"10GBase-T PHYs are very expensive and extremely power-hungry," says Karvat. "As a result, there's a variety of PHYs, including direct-attach copper which comes from the SFP+ [fibre-optic] community. It's a single lane of copper, not four like CX4, so it is easier and cheaper to cable, and more dense."

It will make it easier to build 10Gig switches, he adds: "Teranetics and Solarflare are both 6W per port, but SFP+ copper is 1W. A 12W solution is impossible in a switch, 6W is extremely challenging, but 1W is fine. There is absolutely no reason for CX4 users not to migrate to direct-attach. Between them, CX4 and direct-attach address the 80 percent of the market that's in-room."

"SFP+ copper seems to be gaining momentum," agrees Jag Bolaria. "But they're still setting standards - should it be three metres or 10, for instance? 3m is the point where you can develop devices without any complex equalisation or EDC [electronic dispersion compensation] circuitry. I think it will probably come out at 10m, but even there you're really looking at connections within a rack or data centre."

The power struggle

Bolaria adds that 10GBase-T - which of course offers ten times the range of SFP+ Direct Attach - will eventually catch up on power.

"Gigabit was 7W, then sub-5W, and six to seven years later we're at less than 500mW," he explains. "First generation 10Gig PHYs were around 10W, the second generation - which is sampling now, with initial products shipping next year - is 5W to 6W, and the third will probably be around 2W." 

Vik Karvat acknowledges that, like CX4, SFP+ copper is not a long term solution. "Eventually the market will migrate to 10GBase-T," he says. "6W will be enough of an advantage to drive it into switches, but they probably won't be available until late '09 or '10."

That's the big problem for NetXen and the other makers of Ethernet controller chips: with compatible switches still 18 months away, it's hard to persuade server manufacturers to start building in 10GBase-T PHYs now. Even if they're backwards-compatible with Gigabit or Fast Ethernet switches, they're a lot more expensive than a Gigabit PHY. 

NetXen's solution is to persuade the server companies to use a new multi-speed controller chip with Gigabit PHYs for now, but with the addition of a relatively inexpensive connector on the motherboard so that 10G PHYs - whether SFP+, CX4 or Base-T - can be added later via a riser-card.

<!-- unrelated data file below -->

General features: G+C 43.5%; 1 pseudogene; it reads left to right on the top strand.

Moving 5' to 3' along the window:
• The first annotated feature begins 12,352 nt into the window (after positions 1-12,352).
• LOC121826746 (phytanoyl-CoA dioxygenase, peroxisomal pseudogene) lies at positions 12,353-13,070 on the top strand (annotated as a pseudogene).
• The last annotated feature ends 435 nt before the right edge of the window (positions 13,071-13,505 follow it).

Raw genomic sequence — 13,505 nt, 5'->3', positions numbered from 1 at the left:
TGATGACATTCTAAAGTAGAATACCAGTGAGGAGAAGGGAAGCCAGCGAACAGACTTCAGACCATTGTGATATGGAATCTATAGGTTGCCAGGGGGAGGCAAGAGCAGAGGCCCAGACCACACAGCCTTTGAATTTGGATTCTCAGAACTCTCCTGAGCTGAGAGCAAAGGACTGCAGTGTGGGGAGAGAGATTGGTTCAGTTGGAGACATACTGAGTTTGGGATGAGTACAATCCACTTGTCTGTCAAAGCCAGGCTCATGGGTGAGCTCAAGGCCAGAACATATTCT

Called FlexLOM (LAN-on-motherboard), the new chip features four Gigabit and two 10G ports. "Using the same chip for both drives up manufacturing volumes," says Karvat, adding that in any case, putting bits on the wire at a certain speed isn't the controller's job. 

"We were always agnostic to pipe speed," he explains. "Our IP has been in the programmability of the metacores - that's where we deliver functions such as bandwidth allocation and stateless offload. This chip is also the first to have full offload for Fibre Channel over Ethernet (FCoE)."

All this begs the question of whether a server will be able to fill a pair of 10G pipes. Not if it's a first-generation PCI-Express (PCIe) system, says Karvat - but an 8x (eight lane) second-generation PCIe 2.0 slot should be capable of 26Gbit/s (out of a theoretical 4GB/s), which leaves room to spare.

He warns though that, without offload capabilities in the NIC, a server could have difficulty doing enough application processing to generate that level of traffic.

Generational differences

For all these reasons, Jag Bolaria says he expects 10G Ethernet to be much less server and PC-oriented than previous generations - and much more fibre-oriented, as well. 

"A lot is going to come from inter-switch links - it's not going to be like [10Mbit/s] Ethernet, where the volume came from NICs, or Gigabit, where they made the NIC and PHY costs very similar to Fast Ethernet," he says. 

"Last year, Cisco started putting 10G uplinks on workgroup switches, for example to support 24 Gigabit ports. Two 10G uplinks instead of four Gigabit uplinks means a lot less blocking."

He's sceptical too about copper-based 10G being embedded in servers any time soon. Given that servers typically have multiple redundant NICs, and that Gigabit is still much cheaper than 10G, he argues that it makes more sense to aggregate the former in place of the latter. 

"I think fibre will stay strong," he concludes. "The issue is heat - optical modules are under 2W now."